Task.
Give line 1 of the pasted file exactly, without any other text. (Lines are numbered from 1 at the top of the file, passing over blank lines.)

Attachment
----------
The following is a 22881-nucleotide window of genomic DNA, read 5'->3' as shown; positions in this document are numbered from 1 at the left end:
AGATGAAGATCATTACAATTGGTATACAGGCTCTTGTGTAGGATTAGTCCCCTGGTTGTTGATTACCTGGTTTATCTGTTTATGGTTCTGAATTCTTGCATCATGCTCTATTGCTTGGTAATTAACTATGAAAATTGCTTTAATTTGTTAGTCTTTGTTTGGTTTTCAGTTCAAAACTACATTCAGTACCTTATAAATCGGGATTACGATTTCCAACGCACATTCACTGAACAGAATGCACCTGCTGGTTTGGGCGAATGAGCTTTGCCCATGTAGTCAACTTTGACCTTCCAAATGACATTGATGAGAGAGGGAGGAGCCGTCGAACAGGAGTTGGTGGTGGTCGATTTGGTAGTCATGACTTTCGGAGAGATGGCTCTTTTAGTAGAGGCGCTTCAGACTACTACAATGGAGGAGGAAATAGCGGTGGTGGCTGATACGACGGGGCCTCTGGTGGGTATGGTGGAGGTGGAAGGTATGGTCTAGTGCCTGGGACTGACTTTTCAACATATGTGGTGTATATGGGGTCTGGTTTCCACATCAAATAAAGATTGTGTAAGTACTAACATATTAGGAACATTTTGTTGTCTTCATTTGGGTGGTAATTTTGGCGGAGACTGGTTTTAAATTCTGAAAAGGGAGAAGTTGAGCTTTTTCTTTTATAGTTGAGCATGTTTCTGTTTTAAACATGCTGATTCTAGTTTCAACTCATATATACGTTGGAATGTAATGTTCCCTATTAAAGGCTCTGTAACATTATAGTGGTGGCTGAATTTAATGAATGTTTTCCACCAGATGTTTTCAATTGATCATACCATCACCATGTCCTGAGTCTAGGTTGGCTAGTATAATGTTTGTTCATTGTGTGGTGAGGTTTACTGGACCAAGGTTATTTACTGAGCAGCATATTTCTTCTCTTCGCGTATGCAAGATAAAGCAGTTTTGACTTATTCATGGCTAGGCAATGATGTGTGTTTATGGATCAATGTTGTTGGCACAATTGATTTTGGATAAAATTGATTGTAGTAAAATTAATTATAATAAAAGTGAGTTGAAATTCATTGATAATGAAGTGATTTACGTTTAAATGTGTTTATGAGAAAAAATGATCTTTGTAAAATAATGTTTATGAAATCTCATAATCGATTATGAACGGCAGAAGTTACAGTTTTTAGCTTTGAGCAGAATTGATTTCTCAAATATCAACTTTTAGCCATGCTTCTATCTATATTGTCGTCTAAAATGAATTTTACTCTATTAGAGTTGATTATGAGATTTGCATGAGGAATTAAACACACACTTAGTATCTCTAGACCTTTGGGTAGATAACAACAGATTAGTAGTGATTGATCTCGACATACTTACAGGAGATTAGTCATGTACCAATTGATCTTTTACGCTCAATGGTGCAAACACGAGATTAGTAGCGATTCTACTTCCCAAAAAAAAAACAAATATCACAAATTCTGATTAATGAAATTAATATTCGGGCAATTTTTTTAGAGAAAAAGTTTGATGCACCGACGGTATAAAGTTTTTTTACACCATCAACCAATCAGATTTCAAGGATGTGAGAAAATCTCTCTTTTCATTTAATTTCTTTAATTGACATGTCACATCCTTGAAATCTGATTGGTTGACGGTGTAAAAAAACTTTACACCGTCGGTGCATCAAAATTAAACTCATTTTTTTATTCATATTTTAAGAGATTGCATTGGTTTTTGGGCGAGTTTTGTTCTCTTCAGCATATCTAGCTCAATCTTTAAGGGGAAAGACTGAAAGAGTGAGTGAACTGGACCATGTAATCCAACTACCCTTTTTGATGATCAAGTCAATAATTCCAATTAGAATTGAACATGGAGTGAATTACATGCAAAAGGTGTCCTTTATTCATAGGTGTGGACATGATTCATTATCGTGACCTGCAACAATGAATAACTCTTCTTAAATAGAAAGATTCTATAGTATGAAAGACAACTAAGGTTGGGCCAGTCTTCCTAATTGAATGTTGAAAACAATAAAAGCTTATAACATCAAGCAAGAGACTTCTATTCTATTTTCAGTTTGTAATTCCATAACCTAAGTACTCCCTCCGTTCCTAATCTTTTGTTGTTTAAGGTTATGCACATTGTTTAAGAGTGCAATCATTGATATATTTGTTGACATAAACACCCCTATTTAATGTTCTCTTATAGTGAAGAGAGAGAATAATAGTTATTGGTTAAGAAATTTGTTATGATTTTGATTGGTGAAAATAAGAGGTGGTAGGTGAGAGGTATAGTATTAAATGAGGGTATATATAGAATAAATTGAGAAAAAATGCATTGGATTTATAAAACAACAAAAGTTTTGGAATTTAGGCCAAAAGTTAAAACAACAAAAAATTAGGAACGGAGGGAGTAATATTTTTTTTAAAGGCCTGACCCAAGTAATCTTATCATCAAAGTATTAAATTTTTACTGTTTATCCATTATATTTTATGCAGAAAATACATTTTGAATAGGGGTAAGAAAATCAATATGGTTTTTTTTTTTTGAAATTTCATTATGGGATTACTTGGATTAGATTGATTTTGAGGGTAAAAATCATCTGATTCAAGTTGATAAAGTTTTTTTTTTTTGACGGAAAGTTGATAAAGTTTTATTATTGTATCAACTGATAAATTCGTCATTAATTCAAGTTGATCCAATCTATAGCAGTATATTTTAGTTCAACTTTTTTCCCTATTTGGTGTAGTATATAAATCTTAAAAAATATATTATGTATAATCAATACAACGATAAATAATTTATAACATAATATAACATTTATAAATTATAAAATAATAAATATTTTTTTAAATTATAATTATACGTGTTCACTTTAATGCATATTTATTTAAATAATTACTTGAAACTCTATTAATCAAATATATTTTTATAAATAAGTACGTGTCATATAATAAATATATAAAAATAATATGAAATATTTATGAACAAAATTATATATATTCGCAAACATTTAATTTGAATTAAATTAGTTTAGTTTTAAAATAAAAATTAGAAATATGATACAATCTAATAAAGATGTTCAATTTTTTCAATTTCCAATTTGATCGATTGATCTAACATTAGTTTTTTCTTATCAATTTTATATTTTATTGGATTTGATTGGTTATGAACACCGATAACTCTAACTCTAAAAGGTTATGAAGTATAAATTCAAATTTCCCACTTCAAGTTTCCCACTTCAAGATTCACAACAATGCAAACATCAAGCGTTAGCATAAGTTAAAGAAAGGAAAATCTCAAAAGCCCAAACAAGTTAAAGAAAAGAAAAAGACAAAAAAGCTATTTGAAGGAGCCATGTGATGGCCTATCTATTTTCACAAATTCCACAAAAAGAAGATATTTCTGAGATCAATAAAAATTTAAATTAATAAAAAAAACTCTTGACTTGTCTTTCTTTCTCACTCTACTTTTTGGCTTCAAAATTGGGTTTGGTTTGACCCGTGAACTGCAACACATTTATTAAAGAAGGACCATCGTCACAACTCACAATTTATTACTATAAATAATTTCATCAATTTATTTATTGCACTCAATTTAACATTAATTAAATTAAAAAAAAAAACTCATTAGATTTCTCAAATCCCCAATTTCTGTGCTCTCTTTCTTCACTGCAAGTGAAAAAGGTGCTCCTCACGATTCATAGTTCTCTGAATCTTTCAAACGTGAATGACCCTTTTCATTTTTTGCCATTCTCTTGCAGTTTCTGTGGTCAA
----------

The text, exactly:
The following is a 22881-nucleotide window of genomic DNA, read 5'->3' as shown; positions in this document are numbered from 1 at the left end: